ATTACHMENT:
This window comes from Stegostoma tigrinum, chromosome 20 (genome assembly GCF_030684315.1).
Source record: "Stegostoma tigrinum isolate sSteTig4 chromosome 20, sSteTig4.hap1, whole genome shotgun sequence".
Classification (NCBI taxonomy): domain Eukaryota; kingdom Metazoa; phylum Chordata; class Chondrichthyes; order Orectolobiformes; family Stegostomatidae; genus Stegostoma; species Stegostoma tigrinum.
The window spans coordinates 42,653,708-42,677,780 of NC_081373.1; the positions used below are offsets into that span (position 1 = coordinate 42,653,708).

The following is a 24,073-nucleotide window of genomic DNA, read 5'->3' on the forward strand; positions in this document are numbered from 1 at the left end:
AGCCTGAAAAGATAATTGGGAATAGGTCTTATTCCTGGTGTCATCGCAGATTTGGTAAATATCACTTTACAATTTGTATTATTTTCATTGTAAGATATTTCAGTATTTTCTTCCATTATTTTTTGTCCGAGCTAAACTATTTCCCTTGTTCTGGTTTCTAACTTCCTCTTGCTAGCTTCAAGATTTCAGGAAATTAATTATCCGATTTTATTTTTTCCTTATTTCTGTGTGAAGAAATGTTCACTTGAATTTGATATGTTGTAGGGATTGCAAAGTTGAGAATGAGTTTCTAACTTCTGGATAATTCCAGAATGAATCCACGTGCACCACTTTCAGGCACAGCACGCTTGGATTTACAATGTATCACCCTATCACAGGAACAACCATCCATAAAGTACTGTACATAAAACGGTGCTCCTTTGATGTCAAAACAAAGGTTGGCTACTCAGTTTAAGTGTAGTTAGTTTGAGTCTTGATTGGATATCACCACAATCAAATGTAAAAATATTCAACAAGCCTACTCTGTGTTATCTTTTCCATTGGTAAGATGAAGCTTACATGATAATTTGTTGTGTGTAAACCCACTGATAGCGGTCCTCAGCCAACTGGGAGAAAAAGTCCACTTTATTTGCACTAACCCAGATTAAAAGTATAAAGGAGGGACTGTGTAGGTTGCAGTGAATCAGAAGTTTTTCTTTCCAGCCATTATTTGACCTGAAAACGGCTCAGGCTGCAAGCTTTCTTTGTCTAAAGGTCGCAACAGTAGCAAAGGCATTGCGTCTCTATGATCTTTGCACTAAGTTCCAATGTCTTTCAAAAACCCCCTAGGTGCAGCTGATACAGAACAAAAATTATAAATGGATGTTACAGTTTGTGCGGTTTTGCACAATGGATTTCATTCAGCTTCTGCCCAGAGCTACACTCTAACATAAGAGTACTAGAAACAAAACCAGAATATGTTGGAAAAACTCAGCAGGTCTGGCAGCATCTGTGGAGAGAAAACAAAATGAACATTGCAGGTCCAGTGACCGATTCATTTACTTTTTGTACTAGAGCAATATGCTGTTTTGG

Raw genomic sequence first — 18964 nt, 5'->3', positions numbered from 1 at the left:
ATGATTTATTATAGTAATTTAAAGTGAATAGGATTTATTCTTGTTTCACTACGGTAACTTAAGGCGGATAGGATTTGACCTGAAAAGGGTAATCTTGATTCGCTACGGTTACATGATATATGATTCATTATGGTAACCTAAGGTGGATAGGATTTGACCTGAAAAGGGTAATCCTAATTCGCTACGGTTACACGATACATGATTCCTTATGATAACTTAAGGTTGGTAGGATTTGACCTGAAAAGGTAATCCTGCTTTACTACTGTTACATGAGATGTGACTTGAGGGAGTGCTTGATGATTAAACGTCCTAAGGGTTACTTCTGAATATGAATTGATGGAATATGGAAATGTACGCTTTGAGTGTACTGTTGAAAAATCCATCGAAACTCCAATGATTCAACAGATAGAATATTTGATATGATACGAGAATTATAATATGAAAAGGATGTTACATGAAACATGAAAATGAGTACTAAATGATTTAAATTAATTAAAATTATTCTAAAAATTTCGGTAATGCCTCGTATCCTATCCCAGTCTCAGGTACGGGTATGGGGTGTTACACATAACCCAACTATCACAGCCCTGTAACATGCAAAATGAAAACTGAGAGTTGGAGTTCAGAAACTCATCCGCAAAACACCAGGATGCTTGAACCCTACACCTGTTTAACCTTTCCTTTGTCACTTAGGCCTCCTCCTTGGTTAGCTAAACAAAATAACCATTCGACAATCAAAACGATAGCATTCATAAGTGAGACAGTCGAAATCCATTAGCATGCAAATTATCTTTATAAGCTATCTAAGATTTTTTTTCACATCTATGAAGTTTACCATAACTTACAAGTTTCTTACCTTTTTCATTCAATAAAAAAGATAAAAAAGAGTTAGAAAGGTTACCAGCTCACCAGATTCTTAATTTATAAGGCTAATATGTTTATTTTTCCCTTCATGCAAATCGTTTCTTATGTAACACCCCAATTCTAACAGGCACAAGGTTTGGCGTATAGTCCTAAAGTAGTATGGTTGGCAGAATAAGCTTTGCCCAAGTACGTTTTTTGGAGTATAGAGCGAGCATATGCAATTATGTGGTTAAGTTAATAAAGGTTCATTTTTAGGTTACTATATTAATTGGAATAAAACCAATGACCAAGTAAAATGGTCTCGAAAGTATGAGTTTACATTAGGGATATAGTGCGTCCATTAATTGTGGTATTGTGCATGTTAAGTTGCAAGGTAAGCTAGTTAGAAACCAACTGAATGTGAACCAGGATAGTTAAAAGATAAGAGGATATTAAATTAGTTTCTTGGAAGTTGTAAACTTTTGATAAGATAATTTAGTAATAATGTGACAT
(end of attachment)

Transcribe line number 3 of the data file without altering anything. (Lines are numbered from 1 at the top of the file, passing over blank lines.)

Classification (NCBI taxonomy): domain Eukaryota; kingdom Metazoa; phylum Chordata; class Chondrichthyes; order Orectolobiformes; family Stegostomatidae; genus Stegostoma; species Stegostoma tigrinum.